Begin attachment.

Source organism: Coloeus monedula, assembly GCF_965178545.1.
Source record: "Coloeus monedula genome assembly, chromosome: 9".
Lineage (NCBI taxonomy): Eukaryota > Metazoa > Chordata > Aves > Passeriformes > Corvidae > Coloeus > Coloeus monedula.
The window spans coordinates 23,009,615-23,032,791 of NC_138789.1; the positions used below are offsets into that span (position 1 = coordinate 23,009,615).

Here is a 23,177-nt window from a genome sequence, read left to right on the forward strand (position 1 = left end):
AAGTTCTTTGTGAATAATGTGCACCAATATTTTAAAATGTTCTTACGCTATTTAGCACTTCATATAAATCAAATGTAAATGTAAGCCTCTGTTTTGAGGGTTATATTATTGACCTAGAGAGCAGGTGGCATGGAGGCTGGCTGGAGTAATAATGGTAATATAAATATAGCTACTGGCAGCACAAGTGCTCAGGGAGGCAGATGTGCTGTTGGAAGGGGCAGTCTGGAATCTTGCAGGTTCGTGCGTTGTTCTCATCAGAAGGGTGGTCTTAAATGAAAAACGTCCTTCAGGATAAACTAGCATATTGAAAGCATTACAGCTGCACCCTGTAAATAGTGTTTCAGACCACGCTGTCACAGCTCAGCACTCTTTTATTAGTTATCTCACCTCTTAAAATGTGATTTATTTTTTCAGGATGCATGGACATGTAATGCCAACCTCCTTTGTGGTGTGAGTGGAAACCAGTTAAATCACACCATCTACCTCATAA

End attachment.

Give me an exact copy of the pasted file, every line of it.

Source organism: Coloeus monedula, assembly GCF_965178545.1.
Source record: "Coloeus monedula genome assembly, chromosome: 9".
Lineage (NCBI taxonomy): Eukaryota > Metazoa > Chordata > Aves > Passeriformes > Corvidae > Coloeus > Coloeus monedula.
The window spans coordinates 23,009,615-23,032,791 of NC_138789.1; the positions used below are offsets into that span (position 1 = coordinate 23,009,615).

Here is a 23,177-nt window from a genome sequence, read left to right on the forward strand (position 1 = left end):
AAGTTCTTTGTGAATAATGTGCACCAATATTTTAAAATGTTCTTACGCTATTTAGCACTTCATATAAATCAAATGTAAATGTAAGCCTCTGTTTTGAGGGTTATATTATTGACCTAGAGAGCAGGTGGCATGGAGGCTGGCTGGAGTAATAATGGTAATATAAATATAGCTACTGGCAGCACAAGTGCTCAGGGAGGCAGATGTGCTGTTGGAAGGGGCAGTCTGGAATCTTGCAGGTTCGTGCGTTGTTCTCATCAGAAGGGTGGTCTTAAATGAAAAACGTCCTTCAGGATAAACTAGCATATTGAAAGCATTACAGCTGCACCCTGTAAATAGTGTTTCAGACCACGCTGTCACAGCTCAGCACTCTTTTATTAGTTATCTCACCTCTTAAAATGTGATTTATTTTTTCAGGATGCATGGACATGTAATGCCAACCTCCTTTGTGGTGTGAGTGGAAACCAGTTAAATCACACCATCTACCTCATAA